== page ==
A new study drives home the point. It uses more than a year of data collection and analysis by scholars and students at the Media, Diversity & Social Change Initiative at the University of Southern California’s Annenberg School for Communication and Journalism. The report assesses inclusion on screen and behind the camera in fictional films, TV shows, and digital series distributed by 10 major media companies.

After a decade of annual reports, the lab has come to a stark conclusion: “Despite elevated awareness around this issue, the numbers have not budged,” state co-authors, Stacy Smith, Marc Choueiti, and Katherine Pieper.

Organized action is long overdue, say boycott activists. “It’s past time,” says Earl Ofari Hutchinson, president of the Los Angeles Urban Roundtable and author of a dozen books about the black experience in America. “This is not just for the Academy but for the entire film industry,” he says. At all levels of industry, on camera and off, he says, “the message is that Hollywood has for too long paid lip service to diversity.”

At the end of the day, says Najee Ali, head of the Los Angeles chapter of the National Action Network, which is behind the demonstrations, “it’s not about who wins a silly statuette; it’s about projects and inclusion.”

Producers have drafted a number of top names, such as Mr. Rock, a comedian, and Mr. Freeman to appear. But, says Mr. Ali, this is the worst kind of tokenism. “It is humiliating and demeaning to say that black performers are good enough to present awards and make jokes at the party, but not to actually be recognized for their contribution.”

The boycott has brought attention to the success of a seven-year passion project by African-American actor/producer/director Nate Parker. His film, “The Birth of a Nation,” about the slave rebellion led by Nat Turner, racked up the largest sale ever at the Sundance Film Festival – a reported $17.5 million to Fox Searchlight – just as the Oscar boycott began to build.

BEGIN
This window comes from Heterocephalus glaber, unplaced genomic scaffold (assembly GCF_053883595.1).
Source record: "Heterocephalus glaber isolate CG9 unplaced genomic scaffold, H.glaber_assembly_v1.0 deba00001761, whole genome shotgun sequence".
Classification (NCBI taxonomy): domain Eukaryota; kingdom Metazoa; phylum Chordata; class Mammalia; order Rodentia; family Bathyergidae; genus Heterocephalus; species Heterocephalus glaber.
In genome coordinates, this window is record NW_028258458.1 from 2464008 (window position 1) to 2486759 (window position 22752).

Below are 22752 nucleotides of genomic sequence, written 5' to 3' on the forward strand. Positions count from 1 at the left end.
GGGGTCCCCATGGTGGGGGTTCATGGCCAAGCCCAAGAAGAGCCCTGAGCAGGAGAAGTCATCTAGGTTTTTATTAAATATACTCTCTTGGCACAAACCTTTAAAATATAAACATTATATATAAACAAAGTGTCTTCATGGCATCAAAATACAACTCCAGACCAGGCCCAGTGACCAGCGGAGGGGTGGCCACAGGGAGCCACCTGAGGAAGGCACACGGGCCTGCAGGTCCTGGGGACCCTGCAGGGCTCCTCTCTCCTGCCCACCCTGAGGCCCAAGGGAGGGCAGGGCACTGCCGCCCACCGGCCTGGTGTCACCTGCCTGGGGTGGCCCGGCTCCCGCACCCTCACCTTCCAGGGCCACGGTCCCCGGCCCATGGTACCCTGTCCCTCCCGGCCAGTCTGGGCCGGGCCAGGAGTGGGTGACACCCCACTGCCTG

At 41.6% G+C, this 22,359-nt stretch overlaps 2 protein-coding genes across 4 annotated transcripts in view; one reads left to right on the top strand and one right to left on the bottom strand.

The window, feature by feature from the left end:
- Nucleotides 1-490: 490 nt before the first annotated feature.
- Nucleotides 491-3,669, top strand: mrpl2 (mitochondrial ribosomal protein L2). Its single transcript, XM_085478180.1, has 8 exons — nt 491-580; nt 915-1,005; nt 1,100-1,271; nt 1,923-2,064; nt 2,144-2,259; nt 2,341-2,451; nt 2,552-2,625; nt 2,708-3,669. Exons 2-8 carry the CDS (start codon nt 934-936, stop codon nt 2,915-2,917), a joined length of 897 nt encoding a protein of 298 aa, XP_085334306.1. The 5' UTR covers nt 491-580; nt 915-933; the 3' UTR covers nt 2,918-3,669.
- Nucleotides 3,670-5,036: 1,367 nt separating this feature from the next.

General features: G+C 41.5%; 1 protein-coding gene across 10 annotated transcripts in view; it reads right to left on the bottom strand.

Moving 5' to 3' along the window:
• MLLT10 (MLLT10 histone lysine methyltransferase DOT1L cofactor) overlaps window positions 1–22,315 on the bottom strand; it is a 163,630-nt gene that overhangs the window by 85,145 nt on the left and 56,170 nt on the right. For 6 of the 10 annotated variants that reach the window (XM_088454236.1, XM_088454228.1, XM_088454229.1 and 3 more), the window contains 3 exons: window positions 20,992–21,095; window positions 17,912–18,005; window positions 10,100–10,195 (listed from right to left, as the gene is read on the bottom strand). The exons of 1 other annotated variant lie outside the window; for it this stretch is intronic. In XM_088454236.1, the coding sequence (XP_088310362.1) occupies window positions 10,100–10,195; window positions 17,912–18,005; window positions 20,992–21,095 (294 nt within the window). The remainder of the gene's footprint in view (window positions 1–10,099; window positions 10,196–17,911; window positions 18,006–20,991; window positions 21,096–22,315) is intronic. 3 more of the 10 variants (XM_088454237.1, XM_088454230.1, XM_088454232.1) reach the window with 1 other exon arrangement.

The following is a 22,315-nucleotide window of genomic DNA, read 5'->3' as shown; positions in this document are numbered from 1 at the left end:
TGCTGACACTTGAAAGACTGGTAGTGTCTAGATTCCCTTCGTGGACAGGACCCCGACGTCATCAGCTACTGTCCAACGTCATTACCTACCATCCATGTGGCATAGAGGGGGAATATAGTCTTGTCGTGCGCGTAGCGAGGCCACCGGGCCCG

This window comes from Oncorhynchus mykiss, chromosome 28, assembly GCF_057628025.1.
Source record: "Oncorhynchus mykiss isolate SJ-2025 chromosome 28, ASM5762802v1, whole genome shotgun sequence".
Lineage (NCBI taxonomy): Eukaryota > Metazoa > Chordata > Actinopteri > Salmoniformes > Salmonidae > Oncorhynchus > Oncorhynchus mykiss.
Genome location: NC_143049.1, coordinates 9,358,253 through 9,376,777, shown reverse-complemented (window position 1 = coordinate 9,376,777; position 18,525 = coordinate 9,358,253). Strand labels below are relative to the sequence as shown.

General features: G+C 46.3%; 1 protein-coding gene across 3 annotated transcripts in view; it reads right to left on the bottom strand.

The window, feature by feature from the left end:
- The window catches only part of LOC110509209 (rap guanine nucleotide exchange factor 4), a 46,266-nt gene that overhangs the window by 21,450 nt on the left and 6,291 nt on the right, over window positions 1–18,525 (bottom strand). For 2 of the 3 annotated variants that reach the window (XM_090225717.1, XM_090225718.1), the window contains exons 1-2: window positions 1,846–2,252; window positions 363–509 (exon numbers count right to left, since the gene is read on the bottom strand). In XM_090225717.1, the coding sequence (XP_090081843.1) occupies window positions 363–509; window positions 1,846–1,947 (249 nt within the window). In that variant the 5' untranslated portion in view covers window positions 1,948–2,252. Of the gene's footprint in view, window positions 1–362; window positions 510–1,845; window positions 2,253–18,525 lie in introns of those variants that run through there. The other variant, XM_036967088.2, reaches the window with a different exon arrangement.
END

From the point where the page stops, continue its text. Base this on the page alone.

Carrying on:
Mr. Parker had hard words for Hollywood following the sale. He told vulture.com, “We as artists have to understand that there is pervasive racism in Hollywood and in America, and we can either pick the weed, or we can roll up our sleeves and get our hands dirty and get into the root.”

He suggests the problem is foundational, laid at the dawn of the film industry by the first film to bear the title, “Birth of a Nation.” 

D.W. Griffith’s film about the emergence of the Ku Klux Klan was the first feature film that played in the White House. The problem with the film and its success in Hollywood, says Mr. Parker, is that it says one thing, “Embrace white supremacy, and you will survive. That was his message. And America embraced it.”

Others intend to make their own statements Sunday night. New York public relations specialist Richard Laermer says he intends to screen a slew of films about the black experience instead of watching the Oscars. “I am going to watch ‘Selma,’ ‘Creed,’ and ‘Compton’ all night Sunday.”

“I hope the ratings reflect some anger. White people can be so oblivious to the world sometimes, you know?” he writes in an e-mail.

McAuther Jeffrey-Francis, a business consultant in Los Angeles and an African-American, says he will tune out the ABC broadcast and scour his on demand programs for the best films about the Rev. Martin Luther King Jr. “It’s time for people to embrace diversity in their lives.”